The Key Ingredients to Students’ Success in a College Course

Stacy Roth

College students walking on campus

It is very rewarding personally and professionally to teach psychology in higher education. As I reflect on teaching and working with students, I am mindful of the five key ingredients I have found to be valuable to their success in a course.

The first ingredient is creating a trusting, safe, and respectful learning environment for students to thrive. When students feel comfortable in their learning environment, they feel confident to express their ideas, ask questions, and connect with the course in a meaningful way.

The second ingredient is caring about students’ well being and expressing genuine concern for their success. This is paramount to teaching in a meaningful way. As Parker Palmer (1998) wrote, “Good teachers possess a capacity for connectedness. They are able to weave a complex web of connections among themselves, their subjects, and their students so that students can learn to weave a world for themselves” (11). There are few things more rewarding for a teacher than to witness our students seeing the value of the course material and connecting it to their own lives as it relates to their educational and professional goals.

The third ingredient is to help students aspire to their goals in the course. It is important to facilitate learning opportunities using discussions, technology, course assignments, and group work throughout the course to connect theory and practice. Supportive relationships in the classroom can encourage students to become more invested in learning, enable them to extend beyond their current abilities, and form a bridge of mentorship (Meyers, 2009). These learning opportunities can help students discover their ‘why” as it relates to their educational and professional goals.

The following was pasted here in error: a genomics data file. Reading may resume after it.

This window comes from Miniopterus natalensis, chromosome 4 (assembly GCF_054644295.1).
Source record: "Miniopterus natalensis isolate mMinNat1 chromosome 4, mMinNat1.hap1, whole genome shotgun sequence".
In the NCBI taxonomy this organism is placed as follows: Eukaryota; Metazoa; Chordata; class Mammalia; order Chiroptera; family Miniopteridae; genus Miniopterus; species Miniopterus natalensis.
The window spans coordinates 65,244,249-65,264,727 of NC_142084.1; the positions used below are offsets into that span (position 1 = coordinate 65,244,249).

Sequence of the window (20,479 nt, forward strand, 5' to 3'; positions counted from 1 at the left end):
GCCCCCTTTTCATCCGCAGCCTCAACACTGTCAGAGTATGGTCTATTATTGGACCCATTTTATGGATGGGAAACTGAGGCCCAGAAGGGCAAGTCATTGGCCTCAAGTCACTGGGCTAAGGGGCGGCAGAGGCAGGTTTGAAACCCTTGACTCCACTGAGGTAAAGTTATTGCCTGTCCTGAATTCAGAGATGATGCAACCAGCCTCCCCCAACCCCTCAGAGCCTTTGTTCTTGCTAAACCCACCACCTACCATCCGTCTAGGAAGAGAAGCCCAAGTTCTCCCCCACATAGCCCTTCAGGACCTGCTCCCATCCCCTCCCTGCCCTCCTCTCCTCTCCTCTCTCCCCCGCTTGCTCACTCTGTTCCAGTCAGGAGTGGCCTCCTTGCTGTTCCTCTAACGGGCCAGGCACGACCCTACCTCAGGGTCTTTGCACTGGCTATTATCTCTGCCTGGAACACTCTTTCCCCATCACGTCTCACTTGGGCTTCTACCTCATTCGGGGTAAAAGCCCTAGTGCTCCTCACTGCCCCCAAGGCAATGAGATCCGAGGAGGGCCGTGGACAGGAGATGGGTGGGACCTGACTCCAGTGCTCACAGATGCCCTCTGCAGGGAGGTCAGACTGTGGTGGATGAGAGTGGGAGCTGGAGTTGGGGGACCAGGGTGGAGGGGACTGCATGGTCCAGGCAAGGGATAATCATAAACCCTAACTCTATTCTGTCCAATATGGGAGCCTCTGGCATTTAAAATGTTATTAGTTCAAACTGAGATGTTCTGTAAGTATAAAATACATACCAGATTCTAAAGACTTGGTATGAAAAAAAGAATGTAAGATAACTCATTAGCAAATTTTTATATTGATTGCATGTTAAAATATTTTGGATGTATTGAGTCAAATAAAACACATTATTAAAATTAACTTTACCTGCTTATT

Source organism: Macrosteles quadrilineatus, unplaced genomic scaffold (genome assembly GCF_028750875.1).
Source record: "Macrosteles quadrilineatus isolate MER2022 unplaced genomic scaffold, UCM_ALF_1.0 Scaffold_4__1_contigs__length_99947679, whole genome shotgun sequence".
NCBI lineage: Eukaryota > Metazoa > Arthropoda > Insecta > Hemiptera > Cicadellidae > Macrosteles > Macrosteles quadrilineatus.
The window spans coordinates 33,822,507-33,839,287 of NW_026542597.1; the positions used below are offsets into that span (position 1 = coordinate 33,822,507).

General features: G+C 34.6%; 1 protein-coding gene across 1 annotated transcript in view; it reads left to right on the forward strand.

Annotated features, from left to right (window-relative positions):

The fourth ingredient is responsibility. I see the value of discussing my responsibility as an instructor and the student’s responsibility on the first day of class. Discussing responsibility on a regular basis with students and building rapport with them is valuable to their success in the course. Rapport impacts students’ attitudes toward the class, their academic behavior, and the extent of their learning (Meyers, 2009). Being approachable to students, expressing excitement for the course content, making time to discuss students’ concerns, and exhibiting positivity towards their class performance are important elements of responsibility. Wilson (2006) found that students’ perceptions of their professors’ positive attitudes toward them (e.g. concern, desire for students to succeed) accounted for 58 percent of the variability in student motivation, 42 percent of the variance in course appreciation, and 60 percent of their attitude about the instructor.

The last ingredient is to maintain enthusiasm—for teaching, working with students, re-imagining course content, and celebrating students’ successes. Students need to know their instructor supports them and wants them to succeed. Importantly, attending to the personal role in college teaching is most effective when it is coupled with a focus on the instructional role (Lowman, 1995). In other words, caring is a part of effective college teaching, but not the totality. Supportive relationships between faculty and students are not a potential detriment to instructor rigor, but instead function as a conduit for students to master difficult material (Meyers, 2009). Constructivist perspectives (e.g. Vygotsky) assert that students’ social interactions with a more knowledgeable person enable learning and development. This relationship is an important facilitator of learning because it provides support, encouragement, and assistance for students to develop higher-order learning skills and to integrate new information with their current understanding and past experiences (Daniels, Cole, and Wertsch, 2007).